Bug Hunter | Happiness (Without a Catch) (self-released)

When an artist tells you that their hope for their next album is that it “fits” with the past albums, it can cause a bit of distress. You badly want them to be happy with their album, and you (mostly) trust that at this point they know what they’re doing. Still, what happens if the album is so closely aligned with their previous works that you wonder if they weren’t all recorded at the same time? What if they decide they’re a completely different band now and their sound is unrecognizable?

With that in mind, when I received an advance copy of Bug Hunter’s fourth album, Happiness (Without a Catch), I was a little apprehensive. I had fallen in love with the mixture of guitar and tight, witty lyrics present on the previous albums. I was hoping that the band had shown some natural growth—but please, please don’t let them have grown so much I didn’t recognize them.

Thankfully, they managed to find that perfect spot where it would be obvious to anyone familiar with them that this is a Bug Hunter album—but there are new elements that add layers that weren’t there before. It’s not just that the music is more complex. While the addition of banjo on one song (“A Bedtime Story”) and brass on another (“Coward”) are welcome, there is also that ingredient to the music that you gain whether you want to or not, and that’s simply age.

One of the best songs on the album, “30 Plan,” tells the story of a 20-year-old protagonist who is in love with their friend, but when they confess their feelings, the friend tells them that they’re not ready for that kind of commitment. But, the friend tells them, they can get married at 30 if they’re both still single. The lyric, “you reach into your bag, full of things 20-year-olds think are good ideas,” isn’t something that could be written by a 20-year-old. In fact, the farther you get from 20, the funnier the song is, and as an almost 42-year-old, the song is both nostalgic for me (his name was Josh) and a reminder of how much I thought I knew then, when I really had no idea.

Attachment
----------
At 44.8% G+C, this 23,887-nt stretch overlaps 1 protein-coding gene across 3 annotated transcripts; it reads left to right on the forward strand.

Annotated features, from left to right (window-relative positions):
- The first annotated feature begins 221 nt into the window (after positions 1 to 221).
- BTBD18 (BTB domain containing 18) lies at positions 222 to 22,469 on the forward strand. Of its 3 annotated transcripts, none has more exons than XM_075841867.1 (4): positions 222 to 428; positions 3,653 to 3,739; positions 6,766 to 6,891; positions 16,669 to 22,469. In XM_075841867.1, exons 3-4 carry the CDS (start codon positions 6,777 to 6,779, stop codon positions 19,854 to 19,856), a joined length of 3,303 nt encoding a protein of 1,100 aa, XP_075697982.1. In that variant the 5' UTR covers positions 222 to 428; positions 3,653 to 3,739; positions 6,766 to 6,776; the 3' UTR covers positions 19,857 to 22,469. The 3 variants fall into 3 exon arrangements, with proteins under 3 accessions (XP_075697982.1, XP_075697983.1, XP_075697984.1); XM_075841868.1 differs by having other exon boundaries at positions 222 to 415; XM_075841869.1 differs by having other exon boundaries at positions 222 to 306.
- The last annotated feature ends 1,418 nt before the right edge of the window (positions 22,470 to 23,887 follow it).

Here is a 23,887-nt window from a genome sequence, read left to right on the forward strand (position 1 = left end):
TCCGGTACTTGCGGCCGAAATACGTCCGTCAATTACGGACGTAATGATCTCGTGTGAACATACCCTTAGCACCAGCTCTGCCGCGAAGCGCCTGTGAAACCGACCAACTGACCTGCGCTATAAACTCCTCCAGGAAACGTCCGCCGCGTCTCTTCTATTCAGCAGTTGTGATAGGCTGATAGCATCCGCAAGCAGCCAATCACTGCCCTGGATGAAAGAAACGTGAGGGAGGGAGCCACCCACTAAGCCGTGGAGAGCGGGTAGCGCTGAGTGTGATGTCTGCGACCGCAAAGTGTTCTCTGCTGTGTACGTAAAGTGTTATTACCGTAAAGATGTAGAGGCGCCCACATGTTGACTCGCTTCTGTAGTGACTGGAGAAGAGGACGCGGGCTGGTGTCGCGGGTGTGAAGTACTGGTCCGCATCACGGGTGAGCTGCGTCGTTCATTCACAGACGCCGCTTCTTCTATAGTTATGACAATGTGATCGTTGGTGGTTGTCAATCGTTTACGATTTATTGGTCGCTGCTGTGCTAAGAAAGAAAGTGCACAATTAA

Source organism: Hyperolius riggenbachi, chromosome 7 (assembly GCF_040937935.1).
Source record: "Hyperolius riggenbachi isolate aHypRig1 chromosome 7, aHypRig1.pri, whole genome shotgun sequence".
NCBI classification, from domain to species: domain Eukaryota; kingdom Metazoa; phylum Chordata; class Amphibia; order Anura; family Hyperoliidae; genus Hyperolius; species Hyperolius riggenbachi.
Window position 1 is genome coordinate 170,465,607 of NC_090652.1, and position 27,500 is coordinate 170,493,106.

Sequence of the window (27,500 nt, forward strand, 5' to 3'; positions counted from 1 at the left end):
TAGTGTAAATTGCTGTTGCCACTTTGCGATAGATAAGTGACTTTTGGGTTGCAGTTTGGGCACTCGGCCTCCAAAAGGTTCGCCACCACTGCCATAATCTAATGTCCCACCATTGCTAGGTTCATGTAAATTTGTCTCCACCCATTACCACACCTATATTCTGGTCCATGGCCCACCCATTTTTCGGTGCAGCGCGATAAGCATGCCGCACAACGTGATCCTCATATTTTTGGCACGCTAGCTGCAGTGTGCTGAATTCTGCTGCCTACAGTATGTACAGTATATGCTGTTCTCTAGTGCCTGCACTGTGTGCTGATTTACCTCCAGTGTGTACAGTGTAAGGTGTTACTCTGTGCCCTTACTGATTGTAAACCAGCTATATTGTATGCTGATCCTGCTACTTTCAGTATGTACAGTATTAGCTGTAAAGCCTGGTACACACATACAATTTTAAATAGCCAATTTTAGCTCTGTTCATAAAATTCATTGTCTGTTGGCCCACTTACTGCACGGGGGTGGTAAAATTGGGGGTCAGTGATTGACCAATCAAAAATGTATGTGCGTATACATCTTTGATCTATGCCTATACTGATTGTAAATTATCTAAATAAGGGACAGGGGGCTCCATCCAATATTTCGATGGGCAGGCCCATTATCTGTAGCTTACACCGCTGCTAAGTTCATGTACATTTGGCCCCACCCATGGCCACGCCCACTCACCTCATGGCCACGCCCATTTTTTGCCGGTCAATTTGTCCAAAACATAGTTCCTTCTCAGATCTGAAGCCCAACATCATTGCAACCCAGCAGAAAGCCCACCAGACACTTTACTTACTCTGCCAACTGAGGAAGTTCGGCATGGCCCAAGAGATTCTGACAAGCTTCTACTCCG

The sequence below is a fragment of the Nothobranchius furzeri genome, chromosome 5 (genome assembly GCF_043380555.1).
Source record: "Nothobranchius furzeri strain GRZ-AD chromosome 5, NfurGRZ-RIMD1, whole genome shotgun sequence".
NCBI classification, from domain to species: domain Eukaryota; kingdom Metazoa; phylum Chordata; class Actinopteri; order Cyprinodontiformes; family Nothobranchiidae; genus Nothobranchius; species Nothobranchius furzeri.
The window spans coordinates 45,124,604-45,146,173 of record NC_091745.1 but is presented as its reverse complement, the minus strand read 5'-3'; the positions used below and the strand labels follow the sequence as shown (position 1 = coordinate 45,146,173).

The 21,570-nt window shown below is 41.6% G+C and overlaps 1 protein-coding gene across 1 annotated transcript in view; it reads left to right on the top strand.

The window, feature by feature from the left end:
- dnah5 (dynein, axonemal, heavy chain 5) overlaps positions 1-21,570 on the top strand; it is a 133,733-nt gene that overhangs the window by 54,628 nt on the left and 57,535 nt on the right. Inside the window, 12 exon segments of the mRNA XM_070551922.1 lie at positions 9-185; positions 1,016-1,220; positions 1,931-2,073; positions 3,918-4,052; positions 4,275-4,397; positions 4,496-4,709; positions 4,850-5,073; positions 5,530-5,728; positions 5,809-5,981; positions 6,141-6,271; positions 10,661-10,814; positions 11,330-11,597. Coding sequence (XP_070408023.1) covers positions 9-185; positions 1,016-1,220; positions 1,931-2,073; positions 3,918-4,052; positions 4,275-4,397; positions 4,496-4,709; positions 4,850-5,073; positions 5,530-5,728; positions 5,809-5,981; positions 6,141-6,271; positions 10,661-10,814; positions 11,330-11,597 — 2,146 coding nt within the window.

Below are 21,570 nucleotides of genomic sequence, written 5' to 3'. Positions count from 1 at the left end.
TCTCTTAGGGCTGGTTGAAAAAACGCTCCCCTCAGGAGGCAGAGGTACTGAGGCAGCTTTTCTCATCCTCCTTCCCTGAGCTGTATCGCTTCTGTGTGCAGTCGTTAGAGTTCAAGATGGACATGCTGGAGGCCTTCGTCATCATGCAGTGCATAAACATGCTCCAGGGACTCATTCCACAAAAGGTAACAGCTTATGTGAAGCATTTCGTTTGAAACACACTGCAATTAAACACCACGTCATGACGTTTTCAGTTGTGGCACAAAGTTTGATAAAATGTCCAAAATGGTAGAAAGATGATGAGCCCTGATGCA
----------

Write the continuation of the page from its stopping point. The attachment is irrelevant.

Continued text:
The song also features a magical, time-traveling toaster, just to make it clear that the band hasn’t gotten overly mature.

The album doesn’t focus on love lives—real or imaginary—which is one of the draws to Bug Hunter’s music. Another song that features a relationship but doesn’t make romance the focus is the aforementioned “A Bedtime Story.” The thing to keep in mind with this song is that the couple in the song are bears. Like, fur, big claws, can sometimes eat gophers and humans—those bears. The song, a jangly, shuffling tune, is presented as a bedtime story to an over-caffeinated kid, and shows that through compromise, you can accomplish anything—even eating humans while leaving their tent “looking pristine.”

The above song is laugh-out-loud funny, and you find yourself kind of rooting for the bears, but not all of the songs are happy. Bug Hunter doesn’t often have sad songs—but when they do, they’re not a little melancholy. They are the kind of songs that leave you crying in the grocery store (ask me how I know). The second-to-last song on the album, “Fan Fiction,” starts out sweet and somewhat romantic, but it becomes clear after about two-and-a-half minutes that the relationship might not have a happy ending. It’s the sort of song where you are waiting for the other shoe to drop and wondering how bad it’s going to be and while you’re thinking about it, it throws you over an emotional cliff. The raw pain that comes through is…well, enough to leave you crying in the grocery store. This does not, of course, stop you from putting the song on repeat because it’s so easy to love, despite it breaking your heart.

Overall, this is a solid album from Bug Hunter, one that arrived just when it should in the band’s discography. While the songs come from the same place as the previous albums, they couldn’t have existed on those albums. The band’s years of experience have paid off. These songs are brighter, more robust, and show that the band is just going to keep getting better. They had a sold-out tour this past summer, including a stop here in St. Louis, and if this album is any indication, they will be playing much bigger venues next summer and for years to come. | Teresa Montgomery

Bug Hunter’s Happiness (Without a Catch) is available on major streaming services, and physical copies on vinyl and CD can be purchased at bughunterbug.com.

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